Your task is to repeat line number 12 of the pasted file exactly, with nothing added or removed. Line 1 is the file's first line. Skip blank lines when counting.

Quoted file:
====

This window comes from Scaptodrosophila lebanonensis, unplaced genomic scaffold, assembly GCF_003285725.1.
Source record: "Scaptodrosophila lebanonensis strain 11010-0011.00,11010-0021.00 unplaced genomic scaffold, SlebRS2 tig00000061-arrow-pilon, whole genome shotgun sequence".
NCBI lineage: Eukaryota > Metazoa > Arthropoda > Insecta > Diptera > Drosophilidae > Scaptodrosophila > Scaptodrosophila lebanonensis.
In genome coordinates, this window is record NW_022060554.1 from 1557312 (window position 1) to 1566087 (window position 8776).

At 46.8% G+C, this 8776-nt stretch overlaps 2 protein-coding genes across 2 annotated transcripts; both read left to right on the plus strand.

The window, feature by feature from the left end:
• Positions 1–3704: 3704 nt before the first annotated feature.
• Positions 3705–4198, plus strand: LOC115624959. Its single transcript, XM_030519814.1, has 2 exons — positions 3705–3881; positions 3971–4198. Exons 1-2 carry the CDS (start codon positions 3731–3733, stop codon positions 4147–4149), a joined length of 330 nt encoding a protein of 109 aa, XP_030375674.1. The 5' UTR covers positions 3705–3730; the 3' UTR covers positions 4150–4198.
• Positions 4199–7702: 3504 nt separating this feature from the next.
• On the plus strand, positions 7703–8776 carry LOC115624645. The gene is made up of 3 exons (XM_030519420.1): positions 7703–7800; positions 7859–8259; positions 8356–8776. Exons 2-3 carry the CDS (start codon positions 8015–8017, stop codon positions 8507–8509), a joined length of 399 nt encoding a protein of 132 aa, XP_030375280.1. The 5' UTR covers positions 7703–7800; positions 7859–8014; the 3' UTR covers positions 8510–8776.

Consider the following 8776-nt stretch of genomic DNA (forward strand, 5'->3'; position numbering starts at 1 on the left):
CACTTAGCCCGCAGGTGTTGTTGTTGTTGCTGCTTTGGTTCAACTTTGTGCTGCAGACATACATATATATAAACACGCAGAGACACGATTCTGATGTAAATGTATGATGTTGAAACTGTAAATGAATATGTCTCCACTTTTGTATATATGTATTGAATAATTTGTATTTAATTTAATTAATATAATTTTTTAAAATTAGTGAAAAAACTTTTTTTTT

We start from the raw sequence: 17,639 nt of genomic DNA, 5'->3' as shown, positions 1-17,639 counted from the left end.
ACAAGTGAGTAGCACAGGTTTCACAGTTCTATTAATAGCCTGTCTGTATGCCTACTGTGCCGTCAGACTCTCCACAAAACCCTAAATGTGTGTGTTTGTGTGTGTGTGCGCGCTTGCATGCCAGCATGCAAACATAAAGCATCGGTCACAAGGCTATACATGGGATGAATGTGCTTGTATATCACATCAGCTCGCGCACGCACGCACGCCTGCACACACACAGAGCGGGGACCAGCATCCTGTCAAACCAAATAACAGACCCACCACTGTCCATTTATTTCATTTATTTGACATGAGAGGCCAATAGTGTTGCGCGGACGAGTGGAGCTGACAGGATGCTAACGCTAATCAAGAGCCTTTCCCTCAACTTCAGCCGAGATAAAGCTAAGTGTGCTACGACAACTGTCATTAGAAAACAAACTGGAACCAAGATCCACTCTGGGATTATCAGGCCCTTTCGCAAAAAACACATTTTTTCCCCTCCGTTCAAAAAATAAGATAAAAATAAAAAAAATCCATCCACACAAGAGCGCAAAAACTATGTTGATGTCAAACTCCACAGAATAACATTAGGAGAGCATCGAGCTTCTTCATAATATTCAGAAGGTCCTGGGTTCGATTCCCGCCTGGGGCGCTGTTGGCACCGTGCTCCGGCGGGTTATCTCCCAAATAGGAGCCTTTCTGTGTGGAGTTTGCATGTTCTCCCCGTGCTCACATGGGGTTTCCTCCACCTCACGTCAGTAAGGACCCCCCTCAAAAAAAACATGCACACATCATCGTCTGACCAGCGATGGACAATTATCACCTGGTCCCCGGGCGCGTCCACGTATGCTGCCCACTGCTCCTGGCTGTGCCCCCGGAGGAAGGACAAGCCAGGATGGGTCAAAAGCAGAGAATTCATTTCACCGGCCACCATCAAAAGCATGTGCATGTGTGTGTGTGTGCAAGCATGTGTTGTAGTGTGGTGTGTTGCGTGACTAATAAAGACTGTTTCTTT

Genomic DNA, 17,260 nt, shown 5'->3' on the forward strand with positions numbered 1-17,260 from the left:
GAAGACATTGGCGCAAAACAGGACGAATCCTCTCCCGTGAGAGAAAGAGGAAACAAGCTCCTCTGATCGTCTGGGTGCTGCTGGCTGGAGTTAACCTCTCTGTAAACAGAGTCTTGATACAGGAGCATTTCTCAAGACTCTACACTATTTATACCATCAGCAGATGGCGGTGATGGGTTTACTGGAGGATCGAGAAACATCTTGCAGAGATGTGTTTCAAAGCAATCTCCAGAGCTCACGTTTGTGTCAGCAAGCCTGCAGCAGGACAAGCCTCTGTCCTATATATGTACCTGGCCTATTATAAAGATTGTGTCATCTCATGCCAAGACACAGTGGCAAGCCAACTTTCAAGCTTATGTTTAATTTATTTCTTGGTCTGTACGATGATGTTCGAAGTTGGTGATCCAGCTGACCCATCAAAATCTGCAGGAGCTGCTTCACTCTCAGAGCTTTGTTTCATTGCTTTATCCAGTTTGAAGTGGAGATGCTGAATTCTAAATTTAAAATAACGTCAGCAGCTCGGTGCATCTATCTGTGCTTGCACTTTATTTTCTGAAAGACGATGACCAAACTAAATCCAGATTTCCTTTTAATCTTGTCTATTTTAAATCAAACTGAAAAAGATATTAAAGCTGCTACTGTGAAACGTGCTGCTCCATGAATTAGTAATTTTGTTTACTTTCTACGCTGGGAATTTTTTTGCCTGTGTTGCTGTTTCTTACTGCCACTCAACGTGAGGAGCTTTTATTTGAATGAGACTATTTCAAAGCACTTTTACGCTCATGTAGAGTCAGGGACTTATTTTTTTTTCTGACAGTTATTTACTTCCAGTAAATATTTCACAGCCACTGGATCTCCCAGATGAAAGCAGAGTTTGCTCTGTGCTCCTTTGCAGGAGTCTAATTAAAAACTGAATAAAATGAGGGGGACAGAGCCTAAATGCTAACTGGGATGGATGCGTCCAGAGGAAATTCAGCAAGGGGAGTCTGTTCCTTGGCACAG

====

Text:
CACTTAGCCCGCAGGTGTTGTTGTTGTTGCTGCTTTGGTTCAACTTTGTGCTGCAGACATACATATATATAAACACGCAGAGACACGATTCTGATGTAAATGTATGATGTTGAAACTGTAAATGAATATGTCTCCACTTTTGTATATATGTATTGAATAATTTGTATTTAATTTAATTAATATAATTTTTTAAAATTAGTGAAAAAACTTTTTTTTT